If you’ve driven down State Line Road just north of 39th Street recently, you’ve seen the bustling construction under way. It’s a multi-million dollar addition to the University of Kansas Hospital that will include new beds, department offices and operating rooms.

And right there in the middle of the humming machinery and hard-hatted workers is Linda Mawby’s house.

file photo

Pope Francis on Tuesday appointed Springfield-Cape Girardeau Bishop James V. Johnston, Jr. as the new bishop for the Catholic Diocese of Kansas City-St. Joseph. 

Johnston, 55, replaces Archbishop Joseph Naumann, who had been leading the diocese on an interim basis since the resignation of Bishop Robert Finn in April.

Archbishop Naumann introduced Bishop Johnston to Chancery staff at the Catholic Center in downtown Kansas City Tuesday morning.

Laura Ziegler / KCUR

The Missouri River shaped Kansas City.

It ferried traders and explorers. It helped establish Kansas City's reputation as a transportation hub.

Slaves escaped across the river, where some settled in the town of Old Quindaro in the Kansas Territory, soon to be Free Kansas.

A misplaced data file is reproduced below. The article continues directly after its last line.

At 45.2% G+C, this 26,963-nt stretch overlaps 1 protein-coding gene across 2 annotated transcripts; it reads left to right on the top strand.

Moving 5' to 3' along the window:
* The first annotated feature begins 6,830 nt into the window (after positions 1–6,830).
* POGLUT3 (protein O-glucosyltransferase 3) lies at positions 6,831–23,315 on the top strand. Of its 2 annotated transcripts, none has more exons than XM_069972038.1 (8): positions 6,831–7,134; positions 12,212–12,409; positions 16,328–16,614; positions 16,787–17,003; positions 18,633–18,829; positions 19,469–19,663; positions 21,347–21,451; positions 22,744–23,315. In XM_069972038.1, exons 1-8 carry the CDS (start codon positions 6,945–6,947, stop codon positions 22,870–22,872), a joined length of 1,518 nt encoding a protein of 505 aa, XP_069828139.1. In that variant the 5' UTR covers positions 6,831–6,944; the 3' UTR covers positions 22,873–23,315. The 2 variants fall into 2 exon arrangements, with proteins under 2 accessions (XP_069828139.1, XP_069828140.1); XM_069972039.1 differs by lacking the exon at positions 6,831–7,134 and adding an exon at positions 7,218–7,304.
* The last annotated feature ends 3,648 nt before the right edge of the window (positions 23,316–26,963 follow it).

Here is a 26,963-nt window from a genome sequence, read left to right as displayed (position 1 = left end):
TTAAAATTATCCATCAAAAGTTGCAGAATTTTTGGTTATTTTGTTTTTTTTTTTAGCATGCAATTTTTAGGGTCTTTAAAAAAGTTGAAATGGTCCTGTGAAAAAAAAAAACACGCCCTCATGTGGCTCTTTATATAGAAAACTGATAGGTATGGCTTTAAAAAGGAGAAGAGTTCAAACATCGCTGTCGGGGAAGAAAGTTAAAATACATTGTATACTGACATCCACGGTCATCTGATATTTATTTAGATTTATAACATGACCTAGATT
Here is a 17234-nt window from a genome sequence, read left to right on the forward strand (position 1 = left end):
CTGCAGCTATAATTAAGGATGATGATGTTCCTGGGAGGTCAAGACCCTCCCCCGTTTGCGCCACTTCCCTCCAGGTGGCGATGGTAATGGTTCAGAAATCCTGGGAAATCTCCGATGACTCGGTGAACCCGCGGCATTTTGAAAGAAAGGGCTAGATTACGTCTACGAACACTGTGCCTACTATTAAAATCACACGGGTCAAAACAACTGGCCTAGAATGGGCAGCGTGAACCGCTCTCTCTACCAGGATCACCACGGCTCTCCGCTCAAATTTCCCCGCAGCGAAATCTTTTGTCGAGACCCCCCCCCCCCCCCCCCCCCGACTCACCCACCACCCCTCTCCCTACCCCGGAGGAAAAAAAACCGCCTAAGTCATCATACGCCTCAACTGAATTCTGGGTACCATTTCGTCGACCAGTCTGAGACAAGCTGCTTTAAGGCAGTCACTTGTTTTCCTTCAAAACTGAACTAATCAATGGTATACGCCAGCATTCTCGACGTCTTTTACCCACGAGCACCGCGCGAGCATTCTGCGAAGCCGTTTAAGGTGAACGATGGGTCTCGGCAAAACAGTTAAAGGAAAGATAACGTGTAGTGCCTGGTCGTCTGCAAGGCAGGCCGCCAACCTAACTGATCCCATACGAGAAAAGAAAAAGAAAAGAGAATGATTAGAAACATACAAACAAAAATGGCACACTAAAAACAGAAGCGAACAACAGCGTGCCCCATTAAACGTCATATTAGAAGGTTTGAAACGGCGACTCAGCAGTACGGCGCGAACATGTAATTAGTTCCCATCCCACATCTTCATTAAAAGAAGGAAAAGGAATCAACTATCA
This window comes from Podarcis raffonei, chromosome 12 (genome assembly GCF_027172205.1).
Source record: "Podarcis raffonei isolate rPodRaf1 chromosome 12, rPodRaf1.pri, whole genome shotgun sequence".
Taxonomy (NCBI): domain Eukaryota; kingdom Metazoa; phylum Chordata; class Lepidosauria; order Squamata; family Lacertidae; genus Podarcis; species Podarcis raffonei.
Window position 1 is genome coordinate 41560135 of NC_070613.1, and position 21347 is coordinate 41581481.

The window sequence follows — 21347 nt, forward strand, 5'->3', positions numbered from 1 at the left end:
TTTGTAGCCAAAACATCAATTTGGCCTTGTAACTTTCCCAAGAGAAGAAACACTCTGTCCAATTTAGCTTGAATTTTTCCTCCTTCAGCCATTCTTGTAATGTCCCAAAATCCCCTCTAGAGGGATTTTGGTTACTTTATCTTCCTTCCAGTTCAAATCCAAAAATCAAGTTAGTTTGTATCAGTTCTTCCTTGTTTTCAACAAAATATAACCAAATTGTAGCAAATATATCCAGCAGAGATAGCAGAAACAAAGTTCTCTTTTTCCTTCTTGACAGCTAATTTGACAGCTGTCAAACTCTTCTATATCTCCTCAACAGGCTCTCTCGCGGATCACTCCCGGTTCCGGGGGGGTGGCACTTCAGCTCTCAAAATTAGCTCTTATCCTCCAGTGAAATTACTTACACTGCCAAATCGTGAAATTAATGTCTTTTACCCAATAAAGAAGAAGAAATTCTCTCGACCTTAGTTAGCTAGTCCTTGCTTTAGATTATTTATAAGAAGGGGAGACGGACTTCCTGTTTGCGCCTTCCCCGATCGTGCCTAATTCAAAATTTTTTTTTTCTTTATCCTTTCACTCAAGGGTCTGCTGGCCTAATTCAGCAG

But as important as the river is, we don’t get out on it much. And for me, growing up in a place that focused more on the prairie than the river, I’ve always been fascinated by the Mighty Mo.

Peggy Lowe / Harvest Public Media

Adding extra preparations following the disastrous bird flu outbreak this year, federal authorities have tapped Kansas State University to share its course on responding to agricultural emergencies.

K-State's National Agricultural Biosecurity Center, or NABC, is helping the Federal Emergency Management Agency provide training to first responders, according to a release from K-State.

Laura Ziegler / KCUR

It's not that there's a problem with plans to develop the Quindaro Township site in Kansas City, Kansas — some feel it's the way they're being executed.

The African Methodist Church owns nearly 100 acres of  the Quindaro site, once an important spot on the Underground Railroad, a thriving business and cultural community, and site of the first African American University west of the Mississippi.